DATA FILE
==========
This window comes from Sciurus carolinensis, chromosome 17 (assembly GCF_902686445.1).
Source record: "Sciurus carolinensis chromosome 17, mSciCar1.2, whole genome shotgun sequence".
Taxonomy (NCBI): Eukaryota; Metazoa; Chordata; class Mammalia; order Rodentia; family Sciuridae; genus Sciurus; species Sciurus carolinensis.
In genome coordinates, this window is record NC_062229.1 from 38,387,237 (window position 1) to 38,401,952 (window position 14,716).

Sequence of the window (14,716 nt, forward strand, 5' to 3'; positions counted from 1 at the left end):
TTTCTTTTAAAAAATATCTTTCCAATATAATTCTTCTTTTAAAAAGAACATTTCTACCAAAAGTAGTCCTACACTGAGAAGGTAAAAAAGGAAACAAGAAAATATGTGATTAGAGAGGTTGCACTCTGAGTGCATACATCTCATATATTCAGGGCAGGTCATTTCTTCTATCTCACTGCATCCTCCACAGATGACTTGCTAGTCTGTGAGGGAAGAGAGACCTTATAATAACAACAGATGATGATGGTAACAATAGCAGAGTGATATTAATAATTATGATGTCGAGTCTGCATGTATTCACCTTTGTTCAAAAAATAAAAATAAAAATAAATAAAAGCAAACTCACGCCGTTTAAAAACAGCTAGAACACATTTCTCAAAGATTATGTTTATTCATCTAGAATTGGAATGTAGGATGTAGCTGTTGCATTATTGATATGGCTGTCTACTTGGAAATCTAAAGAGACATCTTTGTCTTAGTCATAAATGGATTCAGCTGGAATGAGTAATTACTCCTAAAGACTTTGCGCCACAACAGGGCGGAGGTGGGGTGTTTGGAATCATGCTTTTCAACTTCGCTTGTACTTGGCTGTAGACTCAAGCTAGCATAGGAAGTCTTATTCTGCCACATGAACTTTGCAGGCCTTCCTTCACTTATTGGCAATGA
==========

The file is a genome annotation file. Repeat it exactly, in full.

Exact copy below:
This window comes from Sciurus carolinensis, chromosome 17 (assembly GCF_902686445.1).
Source record: "Sciurus carolinensis chromosome 17, mSciCar1.2, whole genome shotgun sequence".
Taxonomy (NCBI): Eukaryota; Metazoa; Chordata; class Mammalia; order Rodentia; family Sciuridae; genus Sciurus; species Sciurus carolinensis.
In genome coordinates, this window is record NC_062229.1 from 38,387,237 (window position 1) to 38,401,952 (window position 14,716).

Sequence of the window (14,716 nt, forward strand, 5' to 3'; positions counted from 1 at the left end):
TTTCTTTTAAAAAATATCTTTCCAATATAATTCTTCTTTTAAAAAGAACATTTCTACCAAAAGTAGTCCTACACTGAGAAGGTAAAAAAGGAAACAAGAAAATATGTGATTAGAGAGGTTGCACTCTGAGTGCATACATCTCATATATTCAGGGCAGGTCATTTCTTCTATCTCACTGCATCCTCCACAGATGACTTGCTAGTCTGTGAGGGAAGAGAGACCTTATAATAACAACAGATGATGATGGTAACAATAGCAGAGTGATATTAATAATTATGATGTCGAGTCTGCATGTATTCACCTTTGTTCAAAAAATAAAAATAAAAATAAATAAAAGCAAACTCACGCCGTTTAAAAACAGCTAGAACACATTTCTCAAAGATTATGTTTATTCATCTAGAATTGGAATGTAGGATGTAGCTGTTGCATTATTGATATGGCTGTCTACTTGGAAATCTAAAGAGACATCTTTGTCTTAGTCATAAATGGATTCAGCTGGAATGAGTAATTACTCCTAAAGACTTTGCGCCACAACAGGGCGGAGGTGGGGTGTTTGGAATCATGCTTTTCAACTTCGCTTGTACTTGGCTGTAGACTCAAGCTAGCATAGGAAGTCTTATTCTGCCACATGAACTTTGCAGGCCTTCCTTCACTTATTGGCAATGA